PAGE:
When Alan Martin was in college, he struggled each semester to pay exceedingly high prices for his textbooks. So he did something about it.
With its crowded sidewalks, halal food carts, maze of skyscrapers, and sea of yellow taxicabs, Midtown, Manhattan is a dream setting for anyone looking to be, well, overlooked. But if you look a little closer, you’d be surprised what’s hiding in plain sight.
Like any parent, Sharon Standifird wants her children to answer her calls and texts when she contacts them. Yet unlike most parents, when her son continued ignoring her digital overtures, she set out on a quest to create an app that would, well, force him to do just that.
Within moments of meeting Rohit Prakash it’s clear that he’s a methodical, deliberate thinker. These sorts of attributes are quite helpful when you’re launching a business, or if you’re studying to become a physician—both of which Prakash happens to have experience with.
Though still only his mid-20s, Scott Ferreira has already built quite a reputation for himself in the business world.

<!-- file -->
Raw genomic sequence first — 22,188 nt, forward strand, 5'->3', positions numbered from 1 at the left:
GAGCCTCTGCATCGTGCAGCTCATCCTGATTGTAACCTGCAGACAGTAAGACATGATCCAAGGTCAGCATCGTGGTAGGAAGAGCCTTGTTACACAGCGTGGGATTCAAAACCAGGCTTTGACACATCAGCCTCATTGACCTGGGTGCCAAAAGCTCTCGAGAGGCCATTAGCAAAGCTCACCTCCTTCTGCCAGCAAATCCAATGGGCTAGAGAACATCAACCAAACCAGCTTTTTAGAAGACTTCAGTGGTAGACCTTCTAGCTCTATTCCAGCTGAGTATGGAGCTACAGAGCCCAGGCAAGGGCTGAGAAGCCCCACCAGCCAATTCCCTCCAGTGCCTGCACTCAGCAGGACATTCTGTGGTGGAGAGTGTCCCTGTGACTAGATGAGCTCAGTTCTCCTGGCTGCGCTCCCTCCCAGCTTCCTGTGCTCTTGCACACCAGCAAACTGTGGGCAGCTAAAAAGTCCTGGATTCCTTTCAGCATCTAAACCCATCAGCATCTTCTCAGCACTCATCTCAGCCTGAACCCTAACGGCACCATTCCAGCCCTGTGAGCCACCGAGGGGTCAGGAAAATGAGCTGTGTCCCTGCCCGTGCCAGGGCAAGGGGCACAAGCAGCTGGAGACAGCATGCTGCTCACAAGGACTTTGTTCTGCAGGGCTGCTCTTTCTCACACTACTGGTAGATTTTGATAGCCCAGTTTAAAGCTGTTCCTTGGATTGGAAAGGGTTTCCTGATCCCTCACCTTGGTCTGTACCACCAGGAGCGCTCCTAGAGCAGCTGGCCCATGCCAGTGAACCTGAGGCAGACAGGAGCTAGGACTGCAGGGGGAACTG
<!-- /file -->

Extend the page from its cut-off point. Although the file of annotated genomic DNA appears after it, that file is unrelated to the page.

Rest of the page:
Fueled by their frustration, Stephen Powell and Josh Gustin sought to create a new, more efficient way to sell clothing. Eventually, they developed the idea for Gustin, which removes the middlemen from the economic equation. “Essentially, it’s like Kickstarter for fashion,” Gustin explains.
Once home to the largest textile mill in the world, and then largely dormant for decades, Manchester’s Millyard district is attracting 21st Century businesses into a 19th Century setting.
This summer, nearly 30 student entrepreneurs participated in Georgetown University’s Startup Hoyas Summer Launch Program, a highly selective, 2-month incubator. At the conclusion of the program, they presented their final business pitches to notable members of Washington, D.C.'s business community at 1776, D.C.’s premier startup and co-working space.
Though it might not be the first thing that comes to mind when you hear the term “good government,” Iowa is, in fact, an example of a state that is supporting its economy by working with businesses to attract investment and create jobs.
This interactive infographic allows you to see firsthand what it’s like to be an entrepreneur in 10 major American cities. Using data from the U.S. Chamber of Commerce’s 2014 Enterprising Cities Regulatory Climate Index, the S.B.A., and the Bureau of Labor Statistics, it ranks cities according to their regulatory environments and highlights relevant small business data for the states where these urban centers are located.